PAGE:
More about Caleb Eddy Jr. and his house

This article is a follow-up to the excellent article about Caleb Eddy Jr. and his home that was written by Kay Laughlin in the Aug. 2 issue of the Observer. I too have been fascinated by the Eddy family, who like the Crocker family of Westlake, had family members living in both Euclid Township (a portion of which later became East Cleveland) and Dover Township at the same time. What else do we know about Caleb Eddy Jr.?

Life in Euclid Township

According to a history of East Cleveland written by Ellen Loughry Price, Caleb was 14 years old when he moved with his parents to Euclid Township in 1806. The Eddy family joined other Euro-American families that had begun settling on Dugway Creek where it crossed the Buffalo Road in 1803. The hamlet was named “Nine Mile Creek.” Buffalo Road later became Euclid Avenue on the East Side and Detroit Road on the West Side. Loughry Price says that the journey to Euclid Township was so slow that the Eddy children begged to be allowed to walk. Finally, against her better judgement, their mother, Nancy, consented. They proved her fears right, as they soon became lost. A passing horseman recovered them and took them to the nearest cabin where they were found by their parents.

In 1807, when Caleb was 15, “The Church of Christ in Euclid” was incorporated under the Congregational-Presbyterian Plan of Union, at “Nine Mile Creek” on the Buffalo Road. It was chartered in Euclid Township, then a part of Geauga County (Cuyahoga County was not formed until 1810). This was Cleveland’s first church and played an important role in the cultural development of the greater East Side as the First Presbyterian Church of East Cleveland. The church cemetery received its first burial in 1812. It is still in place. The former First Presbyterian Church campus currently operates as the New Life Cathedral.  

Caleb Jr. was 18 when his father constructed (surely with his help) a grist mill in 1809. The grist mill factors into a censure his father received from the church two years later.  According to Loughry Price the church had a rigorous code of conduct and enforced it. In 1811, when he was 20, Eddy’s father was called before the congregation to acknowledge that “he had unnecessarily attended a coal pit and ground grain on the Sabbath; whereby his Christian brethren were grieved and reproached him. His expression of sorrow and promise to refrain from such actions in the future were evidently satisfactory.”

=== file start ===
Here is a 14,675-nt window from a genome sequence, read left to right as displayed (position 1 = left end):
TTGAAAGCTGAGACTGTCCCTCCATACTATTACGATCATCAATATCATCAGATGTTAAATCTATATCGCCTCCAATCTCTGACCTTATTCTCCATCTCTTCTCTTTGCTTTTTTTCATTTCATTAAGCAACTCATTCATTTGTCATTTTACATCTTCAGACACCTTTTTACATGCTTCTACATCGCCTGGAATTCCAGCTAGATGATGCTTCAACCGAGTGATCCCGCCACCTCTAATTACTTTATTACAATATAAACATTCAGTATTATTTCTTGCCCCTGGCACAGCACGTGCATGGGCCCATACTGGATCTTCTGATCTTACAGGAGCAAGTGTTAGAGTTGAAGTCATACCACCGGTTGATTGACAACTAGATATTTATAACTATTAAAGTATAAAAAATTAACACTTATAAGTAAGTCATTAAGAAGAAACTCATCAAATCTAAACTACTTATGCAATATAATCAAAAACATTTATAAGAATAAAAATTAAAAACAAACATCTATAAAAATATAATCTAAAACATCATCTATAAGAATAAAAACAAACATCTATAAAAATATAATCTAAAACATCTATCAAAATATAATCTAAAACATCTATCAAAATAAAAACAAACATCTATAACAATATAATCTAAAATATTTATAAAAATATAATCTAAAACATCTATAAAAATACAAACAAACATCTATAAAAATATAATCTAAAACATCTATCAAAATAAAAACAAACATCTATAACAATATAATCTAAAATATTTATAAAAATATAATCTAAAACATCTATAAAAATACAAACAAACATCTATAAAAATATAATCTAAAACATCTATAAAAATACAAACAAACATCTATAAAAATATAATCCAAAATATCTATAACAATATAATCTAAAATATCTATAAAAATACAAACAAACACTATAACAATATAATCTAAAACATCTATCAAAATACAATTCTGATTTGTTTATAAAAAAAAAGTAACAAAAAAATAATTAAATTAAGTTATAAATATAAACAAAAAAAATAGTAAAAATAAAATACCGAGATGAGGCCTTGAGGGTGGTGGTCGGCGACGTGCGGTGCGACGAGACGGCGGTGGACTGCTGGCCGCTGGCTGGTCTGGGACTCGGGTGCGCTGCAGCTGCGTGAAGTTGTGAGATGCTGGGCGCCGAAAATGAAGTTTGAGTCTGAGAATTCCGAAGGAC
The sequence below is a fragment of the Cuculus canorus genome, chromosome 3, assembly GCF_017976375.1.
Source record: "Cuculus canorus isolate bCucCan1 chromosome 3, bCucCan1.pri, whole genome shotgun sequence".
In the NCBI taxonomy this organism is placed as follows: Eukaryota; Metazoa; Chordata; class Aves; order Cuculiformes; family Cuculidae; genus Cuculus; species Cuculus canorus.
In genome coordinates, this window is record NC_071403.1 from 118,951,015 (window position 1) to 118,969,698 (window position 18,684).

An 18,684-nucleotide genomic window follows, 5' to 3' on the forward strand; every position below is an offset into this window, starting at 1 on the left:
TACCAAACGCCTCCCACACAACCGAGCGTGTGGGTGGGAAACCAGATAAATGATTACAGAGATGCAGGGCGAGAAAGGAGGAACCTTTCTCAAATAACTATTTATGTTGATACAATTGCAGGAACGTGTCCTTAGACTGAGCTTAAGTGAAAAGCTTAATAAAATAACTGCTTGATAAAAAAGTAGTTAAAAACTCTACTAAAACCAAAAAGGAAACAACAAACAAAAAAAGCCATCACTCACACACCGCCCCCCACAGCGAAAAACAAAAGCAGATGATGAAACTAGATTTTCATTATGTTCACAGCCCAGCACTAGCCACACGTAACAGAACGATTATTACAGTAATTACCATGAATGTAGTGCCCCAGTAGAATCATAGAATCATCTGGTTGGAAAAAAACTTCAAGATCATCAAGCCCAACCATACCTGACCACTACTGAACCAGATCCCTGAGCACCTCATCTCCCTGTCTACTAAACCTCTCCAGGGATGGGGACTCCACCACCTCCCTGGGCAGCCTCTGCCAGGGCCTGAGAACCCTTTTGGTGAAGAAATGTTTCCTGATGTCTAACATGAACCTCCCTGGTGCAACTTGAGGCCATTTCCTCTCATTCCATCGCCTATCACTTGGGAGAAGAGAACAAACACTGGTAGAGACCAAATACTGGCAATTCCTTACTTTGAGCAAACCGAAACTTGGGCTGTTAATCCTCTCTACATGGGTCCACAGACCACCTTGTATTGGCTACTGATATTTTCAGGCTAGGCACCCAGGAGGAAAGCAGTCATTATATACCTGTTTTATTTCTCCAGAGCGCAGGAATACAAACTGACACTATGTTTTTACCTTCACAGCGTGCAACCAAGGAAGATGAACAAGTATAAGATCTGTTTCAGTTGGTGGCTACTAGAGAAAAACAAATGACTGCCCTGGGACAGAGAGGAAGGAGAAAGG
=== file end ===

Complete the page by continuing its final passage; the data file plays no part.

In 1817, at 26, Caleb Eddy Jr. married for the first time. His father died the next year and was laid to rest in the First Presbyterian Church cemetery. Both of Caleb’s parents are buried there, with high-style, early 19th century sandstone gravestones marking their graves that are still legible despite all the intervening years.

The Eddys move to Dover

The earliest deed that can be located for Caleb Eddy Jr.’s purchase of land in Dover Township is 1827. In the 1830 U.S. Census he is noted as living in Dover with his wife and two children. This would be his first wife, Rebecca; daughter, Nancy; and son, Caleb Ransom Eddy.

The 1850 Census has the 59-year-old Caleb Eddy Jr. living in Dover with his second wife, Margaret Marilla Smith Griswold (whom he had married that year); daughter, Nancy, and his step-daughter, Margaret Griswold. Next door is his son, Caleb Ransom Eddy, married to Rosina Griswold (his new step-mother's daughter, whom he had married in 1843), their three children: Caleb, Henry and Jane, and another 42-year-old Griswold relative named Loami.

The 1860 Census has Caleb Ransom Eddy in Iowa. His father, Caleb Eddy Jr. died in 1869.

Tracing the history of the "Caleb Eddy" house